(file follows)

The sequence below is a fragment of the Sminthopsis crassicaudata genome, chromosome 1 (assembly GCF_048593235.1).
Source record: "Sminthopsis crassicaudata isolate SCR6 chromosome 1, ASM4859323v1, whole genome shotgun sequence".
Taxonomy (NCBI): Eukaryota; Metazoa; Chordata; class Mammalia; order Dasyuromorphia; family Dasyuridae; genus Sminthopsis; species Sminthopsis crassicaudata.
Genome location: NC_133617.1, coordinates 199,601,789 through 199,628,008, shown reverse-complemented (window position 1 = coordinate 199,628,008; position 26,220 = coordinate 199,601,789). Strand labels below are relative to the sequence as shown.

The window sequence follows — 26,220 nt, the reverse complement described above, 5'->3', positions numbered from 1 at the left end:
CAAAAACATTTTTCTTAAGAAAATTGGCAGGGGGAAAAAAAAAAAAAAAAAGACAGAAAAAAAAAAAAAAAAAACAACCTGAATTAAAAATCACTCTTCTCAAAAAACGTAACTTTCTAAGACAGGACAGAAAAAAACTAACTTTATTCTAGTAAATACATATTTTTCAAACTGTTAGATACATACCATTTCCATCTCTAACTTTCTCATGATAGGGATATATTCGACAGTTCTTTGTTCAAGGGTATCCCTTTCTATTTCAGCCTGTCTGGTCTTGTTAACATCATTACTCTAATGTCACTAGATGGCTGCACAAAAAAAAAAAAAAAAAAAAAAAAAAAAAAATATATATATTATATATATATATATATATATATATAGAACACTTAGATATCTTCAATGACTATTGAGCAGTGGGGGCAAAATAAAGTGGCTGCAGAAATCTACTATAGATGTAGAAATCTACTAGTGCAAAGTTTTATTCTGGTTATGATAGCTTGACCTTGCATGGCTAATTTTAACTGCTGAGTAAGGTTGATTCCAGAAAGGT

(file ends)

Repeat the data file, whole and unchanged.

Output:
The sequence below is a fragment of the Sminthopsis crassicaudata genome, chromosome 1 (assembly GCF_048593235.1).
Source record: "Sminthopsis crassicaudata isolate SCR6 chromosome 1, ASM4859323v1, whole genome shotgun sequence".
Taxonomy (NCBI): Eukaryota; Metazoa; Chordata; class Mammalia; order Dasyuromorphia; family Dasyuridae; genus Sminthopsis; species Sminthopsis crassicaudata.
Genome location: NC_133617.1, coordinates 199,601,789 through 199,628,008, shown reverse-complemented (window position 1 = coordinate 199,628,008; position 26,220 = coordinate 199,601,789). Strand labels below are relative to the sequence as shown.

The window sequence follows — 26,220 nt, the reverse complement described above, 5'->3', positions numbered from 1 at the left end:
CAAAAACATTTTTCTTAAGAAAATTGGCAGGGGGAAAAAAAAAAAAAAAAAGACAGAAAAAAAAAAAAAAAAAACAACCTGAATTAAAAATCACTCTTCTCAAAAAACGTAACTTTCTAAGACAGGACAGAAAAAAACTAACTTTATTCTAGTAAATACATATTTTTCAAACTGTTAGATACATACCATTTCCATCTCTAACTTTCTCATGATAGGGATATATTCGACAGTTCTTTGTTCAAGGGTATCCCTTTCTATTTCAGCCTGTCTGGTCTTGTTAACATCATTACTCTAATGTCACTAGATGGCTGCACAAAAAAAAAAAAAAAAAAAAAAAAAAAAAAATATATATATTATATATATATATATATATATATATAGAACACTTAGATATCTTCAATGACTATTGAGCAGTGGGGGCAAAATAAAGTGGCTGCAGAAATCTACTATAGATGTAGAAATCTACTAGTGCAAAGTTTTATTCTGGTTATGATAGCTTGACCTTGCATGGCTAATTTTAACTGCTGAGTAAGGTTGATTCCAGAAAGGT